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South American spirits
Many describe the inhabitants of the South American spirit world as reflections of the Indians' minds. The spirits are generally human in shape. Their essential nature is portrayed by some specific detail in appearance such as a painted face, a physical deformity, or a mania. An example is the toad spirit.
Certain spirits are repugnant and frightening in appearance: they are hairy with prominent, arched eyebrows and are either incapable of articulated movement or else joined together like Siamese twins. Many are skeletons or skulls. Spirits frequently appear as a friend or parent. Some peculiarity, however, always gives them away, no toes for example. Whistling or creaking usually occurs when the spirits approach. Those ignoring these peculiarities leave themselves open to accidents and misfortune forming bases for numerous stories and legends.
Other spirits are benevolent, being kind and helpful. To humans kind to them they render good fortune in hunting and fishing. Others marry ordinary mortals but make touchy and nervous partners. These spirits flee at the slightest in appropriate etiquette or violation of the least taboo; one wonders who observed and reported such spirit behavior, the beliers or nonbelievers in spirits. They seemed to be observations in myths of voyages of men into lands of spirits.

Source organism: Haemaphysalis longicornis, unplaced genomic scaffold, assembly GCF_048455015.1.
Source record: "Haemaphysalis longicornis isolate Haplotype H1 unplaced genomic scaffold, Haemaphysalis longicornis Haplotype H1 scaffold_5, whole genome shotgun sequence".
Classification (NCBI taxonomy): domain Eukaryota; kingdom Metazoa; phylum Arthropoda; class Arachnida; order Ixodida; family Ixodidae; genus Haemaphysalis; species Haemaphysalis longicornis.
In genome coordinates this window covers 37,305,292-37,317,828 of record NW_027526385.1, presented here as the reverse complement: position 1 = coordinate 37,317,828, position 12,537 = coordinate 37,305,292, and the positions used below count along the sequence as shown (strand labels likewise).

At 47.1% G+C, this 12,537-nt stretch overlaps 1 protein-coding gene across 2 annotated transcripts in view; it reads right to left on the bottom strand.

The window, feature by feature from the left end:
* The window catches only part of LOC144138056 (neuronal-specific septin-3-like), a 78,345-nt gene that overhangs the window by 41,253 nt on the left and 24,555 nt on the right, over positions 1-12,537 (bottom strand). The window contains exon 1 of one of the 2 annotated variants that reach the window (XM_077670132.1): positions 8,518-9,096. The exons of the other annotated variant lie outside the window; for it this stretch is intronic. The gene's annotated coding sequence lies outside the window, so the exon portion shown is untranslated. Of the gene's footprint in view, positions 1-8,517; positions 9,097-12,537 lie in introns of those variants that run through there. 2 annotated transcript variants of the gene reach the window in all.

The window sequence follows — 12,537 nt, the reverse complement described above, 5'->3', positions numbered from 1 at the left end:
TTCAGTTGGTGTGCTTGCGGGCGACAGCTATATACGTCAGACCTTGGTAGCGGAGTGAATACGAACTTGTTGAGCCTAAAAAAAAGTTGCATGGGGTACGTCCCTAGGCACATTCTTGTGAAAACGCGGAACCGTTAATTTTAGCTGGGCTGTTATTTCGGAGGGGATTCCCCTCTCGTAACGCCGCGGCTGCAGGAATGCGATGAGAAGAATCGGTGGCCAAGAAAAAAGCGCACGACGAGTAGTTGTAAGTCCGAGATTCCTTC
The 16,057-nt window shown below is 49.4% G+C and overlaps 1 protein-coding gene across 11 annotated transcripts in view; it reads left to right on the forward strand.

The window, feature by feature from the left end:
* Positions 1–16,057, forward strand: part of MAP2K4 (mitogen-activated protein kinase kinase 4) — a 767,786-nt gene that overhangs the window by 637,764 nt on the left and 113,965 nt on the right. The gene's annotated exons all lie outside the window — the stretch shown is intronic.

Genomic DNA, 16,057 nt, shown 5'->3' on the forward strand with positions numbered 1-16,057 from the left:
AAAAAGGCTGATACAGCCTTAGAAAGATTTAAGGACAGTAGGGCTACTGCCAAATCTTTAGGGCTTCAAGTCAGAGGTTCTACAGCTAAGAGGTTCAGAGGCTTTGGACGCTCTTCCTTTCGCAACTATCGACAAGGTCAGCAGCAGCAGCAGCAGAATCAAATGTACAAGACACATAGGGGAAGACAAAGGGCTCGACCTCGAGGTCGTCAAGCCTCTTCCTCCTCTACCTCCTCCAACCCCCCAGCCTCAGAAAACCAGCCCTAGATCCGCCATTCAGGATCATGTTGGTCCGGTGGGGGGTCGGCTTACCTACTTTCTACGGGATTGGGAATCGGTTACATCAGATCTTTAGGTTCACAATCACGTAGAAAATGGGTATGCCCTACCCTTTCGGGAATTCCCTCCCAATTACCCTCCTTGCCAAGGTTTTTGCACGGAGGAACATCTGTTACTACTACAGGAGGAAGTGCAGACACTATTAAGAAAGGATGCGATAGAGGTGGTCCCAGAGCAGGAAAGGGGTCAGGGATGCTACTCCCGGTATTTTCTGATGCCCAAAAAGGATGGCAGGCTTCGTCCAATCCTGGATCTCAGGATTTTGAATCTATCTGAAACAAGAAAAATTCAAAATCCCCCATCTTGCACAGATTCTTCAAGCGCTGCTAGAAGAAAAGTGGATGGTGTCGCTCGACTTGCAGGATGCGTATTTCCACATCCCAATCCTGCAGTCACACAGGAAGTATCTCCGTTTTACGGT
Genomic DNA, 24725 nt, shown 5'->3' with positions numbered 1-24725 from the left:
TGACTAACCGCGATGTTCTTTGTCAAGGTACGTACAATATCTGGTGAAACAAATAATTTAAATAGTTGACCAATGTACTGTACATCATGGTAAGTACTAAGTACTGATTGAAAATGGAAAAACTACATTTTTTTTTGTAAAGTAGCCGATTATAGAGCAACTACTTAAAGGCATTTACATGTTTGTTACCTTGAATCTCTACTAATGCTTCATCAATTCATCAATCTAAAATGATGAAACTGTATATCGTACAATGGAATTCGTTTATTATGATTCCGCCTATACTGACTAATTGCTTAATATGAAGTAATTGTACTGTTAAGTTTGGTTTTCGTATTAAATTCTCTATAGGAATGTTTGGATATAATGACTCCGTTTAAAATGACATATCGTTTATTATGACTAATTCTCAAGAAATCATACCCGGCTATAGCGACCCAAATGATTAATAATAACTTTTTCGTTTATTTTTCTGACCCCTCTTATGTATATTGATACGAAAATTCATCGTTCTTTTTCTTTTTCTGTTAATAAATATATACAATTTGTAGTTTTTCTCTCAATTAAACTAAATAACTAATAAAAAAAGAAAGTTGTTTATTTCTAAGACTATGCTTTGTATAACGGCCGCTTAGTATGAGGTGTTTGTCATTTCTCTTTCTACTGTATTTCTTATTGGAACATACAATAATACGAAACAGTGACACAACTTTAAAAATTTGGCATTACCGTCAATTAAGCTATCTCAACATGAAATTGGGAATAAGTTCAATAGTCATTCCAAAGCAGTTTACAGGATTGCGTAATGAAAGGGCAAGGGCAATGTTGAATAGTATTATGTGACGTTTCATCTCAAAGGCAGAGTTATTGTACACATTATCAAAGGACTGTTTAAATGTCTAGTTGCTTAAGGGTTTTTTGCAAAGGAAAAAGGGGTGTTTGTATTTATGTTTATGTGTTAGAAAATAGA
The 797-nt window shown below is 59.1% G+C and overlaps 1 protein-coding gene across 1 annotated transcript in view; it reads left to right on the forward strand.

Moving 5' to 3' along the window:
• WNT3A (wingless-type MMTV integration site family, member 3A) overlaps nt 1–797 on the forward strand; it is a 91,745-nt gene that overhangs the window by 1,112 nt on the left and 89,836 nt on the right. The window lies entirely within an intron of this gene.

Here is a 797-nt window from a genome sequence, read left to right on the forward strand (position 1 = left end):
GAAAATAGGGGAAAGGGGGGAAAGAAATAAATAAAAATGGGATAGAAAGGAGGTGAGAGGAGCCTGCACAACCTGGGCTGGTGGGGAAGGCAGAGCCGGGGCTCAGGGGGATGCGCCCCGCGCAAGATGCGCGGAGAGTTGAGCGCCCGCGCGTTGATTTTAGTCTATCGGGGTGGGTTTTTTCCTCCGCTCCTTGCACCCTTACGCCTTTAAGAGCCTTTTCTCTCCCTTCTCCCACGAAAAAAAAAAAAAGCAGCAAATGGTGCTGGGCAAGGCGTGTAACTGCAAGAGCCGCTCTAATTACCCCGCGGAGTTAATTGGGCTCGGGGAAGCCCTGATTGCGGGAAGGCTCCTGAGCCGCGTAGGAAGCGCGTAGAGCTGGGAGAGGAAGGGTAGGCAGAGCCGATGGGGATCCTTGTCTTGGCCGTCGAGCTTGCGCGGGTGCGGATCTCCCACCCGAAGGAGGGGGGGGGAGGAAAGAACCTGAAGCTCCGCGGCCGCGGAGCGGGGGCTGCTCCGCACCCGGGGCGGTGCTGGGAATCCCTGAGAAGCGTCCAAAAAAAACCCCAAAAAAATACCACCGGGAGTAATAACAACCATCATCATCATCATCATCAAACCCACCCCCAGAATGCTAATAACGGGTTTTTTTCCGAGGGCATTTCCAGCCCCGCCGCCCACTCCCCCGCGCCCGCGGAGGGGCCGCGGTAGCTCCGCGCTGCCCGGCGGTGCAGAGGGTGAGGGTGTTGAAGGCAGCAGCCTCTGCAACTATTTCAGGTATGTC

The spirits that could be termed demons were differentiated from the spirits identified as being supernatural and had great cults. Each animal species was under the protection of a demon that the Indians gave such names as "Father of peccaries," "Father of Caymans," or "Father of monkeys." The demon of each group was a giant specimen of the specie that he rules and when wishing to metamorphize into human form.
The "father" or "mother" of each species does not exact harm on a hunter who kills their protected animal for food but the inflict harm on the hunter or fisherman who destroys for pleasure instead of person need. Such belief occurred among the Peruvian Indians when thinking they saw within a group of stars the image of a celestial animal guarding or protecting his earthly counterparts. Such a constellation as Lyra might be one; the liama followed by the spouse and the little one. Shepherds prayed to them that their flocks would prosper. Similarly, a certain number of stars in the constellation Scorpio formed the outline of a feline in the sky which not only figured in mythology, but also played a part in the cult. A.G.H.
Grimal, Pierre, Larousse World Mythology, Secaucus, New Jersey, Chartwell Books, 1965. pp. 481-482